Houston Informer, July 2, 1946. Used with permission of the Houston Informer

University at Austin Sought By Negroes

By LORRAINE BARNES  The Austin Statesman Capitol Staff

AUSTIN.—Dr. Everett H. Givens, Negro dentist of Austin, sought action in the State Supreme Court Tuesday to compel the University of Texas Board of Regents to establish in Austin the branch university for Negroes, provided for in Art. 7, Sec. 14 of the Texas Constitution.

Givens’ motion for leave to file a petition for a writ of mandamus against Dudley K. Woodward of Dallas, chairman, and the eight other regents was filed in the court by his attorney, Kenneth R. Lamkin of Austin.

The action was instituted two days before a newly appointed biracial committee is to meet in Austin to formulate a recommendation on Negro education to the Texas Legislature. The committee was appointed by Governor Coke Stevenson on petition by the regents of the University and the directors of Texas A&M college, who last Saturday recommended that a Negro university be established, preferably at Houston.

If the Supreme Court should grant the writ sought by Dr. Givens, the Negro university would have to be established in Austin in compliance with a popular vote of 1882 and the institution would share in the University Permanent Fund.

In the petition he asks the court to accept, Dr. Givens says he is acting individually and as the representative of Negro citizens in Texas. The petition asserted that the branch university for colored youths, which the Constitution of 1876 says the Legislature shall establish "when practicable," has not been established "even though there has been and is a demand and urgent need for such an institution."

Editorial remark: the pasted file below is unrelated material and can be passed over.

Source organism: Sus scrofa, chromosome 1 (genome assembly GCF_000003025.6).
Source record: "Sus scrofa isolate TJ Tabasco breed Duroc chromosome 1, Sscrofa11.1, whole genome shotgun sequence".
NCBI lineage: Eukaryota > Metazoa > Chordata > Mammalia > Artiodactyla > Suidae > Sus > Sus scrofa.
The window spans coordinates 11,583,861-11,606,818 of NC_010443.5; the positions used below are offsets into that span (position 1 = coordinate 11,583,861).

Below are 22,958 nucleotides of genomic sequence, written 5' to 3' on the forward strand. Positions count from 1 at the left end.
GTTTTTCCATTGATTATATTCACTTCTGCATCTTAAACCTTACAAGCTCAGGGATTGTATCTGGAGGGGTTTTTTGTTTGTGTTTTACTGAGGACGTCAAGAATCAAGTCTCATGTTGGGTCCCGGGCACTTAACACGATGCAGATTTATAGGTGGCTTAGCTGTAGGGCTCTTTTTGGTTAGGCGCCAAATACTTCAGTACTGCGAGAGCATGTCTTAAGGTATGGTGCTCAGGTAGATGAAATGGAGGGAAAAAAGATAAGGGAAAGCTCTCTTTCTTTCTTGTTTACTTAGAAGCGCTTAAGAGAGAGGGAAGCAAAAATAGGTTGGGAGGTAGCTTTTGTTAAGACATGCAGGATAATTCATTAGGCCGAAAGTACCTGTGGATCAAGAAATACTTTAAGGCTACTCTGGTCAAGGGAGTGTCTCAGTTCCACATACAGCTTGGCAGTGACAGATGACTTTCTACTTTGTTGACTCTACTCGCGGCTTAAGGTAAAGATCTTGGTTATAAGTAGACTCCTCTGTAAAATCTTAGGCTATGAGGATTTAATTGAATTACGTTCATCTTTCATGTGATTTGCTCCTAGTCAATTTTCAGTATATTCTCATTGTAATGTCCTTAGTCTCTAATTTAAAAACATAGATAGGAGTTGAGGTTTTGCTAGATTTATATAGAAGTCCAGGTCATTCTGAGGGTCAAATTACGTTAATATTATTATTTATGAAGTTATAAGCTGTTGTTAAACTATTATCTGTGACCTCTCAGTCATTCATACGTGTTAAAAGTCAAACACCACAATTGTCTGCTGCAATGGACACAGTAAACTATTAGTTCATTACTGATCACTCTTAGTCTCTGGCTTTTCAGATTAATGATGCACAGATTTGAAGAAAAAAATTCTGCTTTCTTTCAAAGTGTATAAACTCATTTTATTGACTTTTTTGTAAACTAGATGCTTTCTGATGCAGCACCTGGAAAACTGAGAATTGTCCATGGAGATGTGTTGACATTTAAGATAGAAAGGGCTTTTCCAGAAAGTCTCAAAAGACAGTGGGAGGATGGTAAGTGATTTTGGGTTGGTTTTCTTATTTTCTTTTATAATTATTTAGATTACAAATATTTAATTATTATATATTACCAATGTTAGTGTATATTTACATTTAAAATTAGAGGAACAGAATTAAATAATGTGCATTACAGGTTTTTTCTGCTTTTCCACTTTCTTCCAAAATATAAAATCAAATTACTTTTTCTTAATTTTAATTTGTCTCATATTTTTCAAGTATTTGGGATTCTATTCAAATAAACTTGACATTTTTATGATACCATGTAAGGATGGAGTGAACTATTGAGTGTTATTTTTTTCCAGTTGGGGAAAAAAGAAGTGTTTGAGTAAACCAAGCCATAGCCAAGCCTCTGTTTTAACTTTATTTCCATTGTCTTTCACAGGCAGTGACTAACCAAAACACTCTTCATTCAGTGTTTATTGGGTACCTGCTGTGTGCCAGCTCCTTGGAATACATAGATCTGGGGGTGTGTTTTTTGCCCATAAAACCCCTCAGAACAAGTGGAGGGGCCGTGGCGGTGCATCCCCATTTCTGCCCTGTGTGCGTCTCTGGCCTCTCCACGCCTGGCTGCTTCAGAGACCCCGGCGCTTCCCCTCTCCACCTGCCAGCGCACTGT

The petition alleged that the Board of Regents "for more than 60 years has failed an neglected" to establish the branch and that "to this day said Board of Regents persists in such failure and neglect."

Dr. Givens called attention to the legislative processes under which the popular vote was taken in 1882, designating Austin as the location for the "Branch university for the instruction of the colored youths of the State of Texas," as the institution is described in the Constitution. The vote was provided for in a joint resolution passed by the first called session of the 17th Legislature, and the election was fixed by a proclamation by the then governor, the petition pointed out.

Dr. Givens’ petition recited the Constitutional provisions for establishing the University of Texas, Texas A&M college and the branch university for Negroes and asserted there was "specifically granted and set apart to said institutions, in addition to lands heretofore granted to the University of Teas, one million acres of land for their endowment, maintenance and support."

It is clearly the duty and responsibility of the Board of Regents, under the laws and the vote of the people of Texas, to establish the branch university in the city of Austin, the petition said.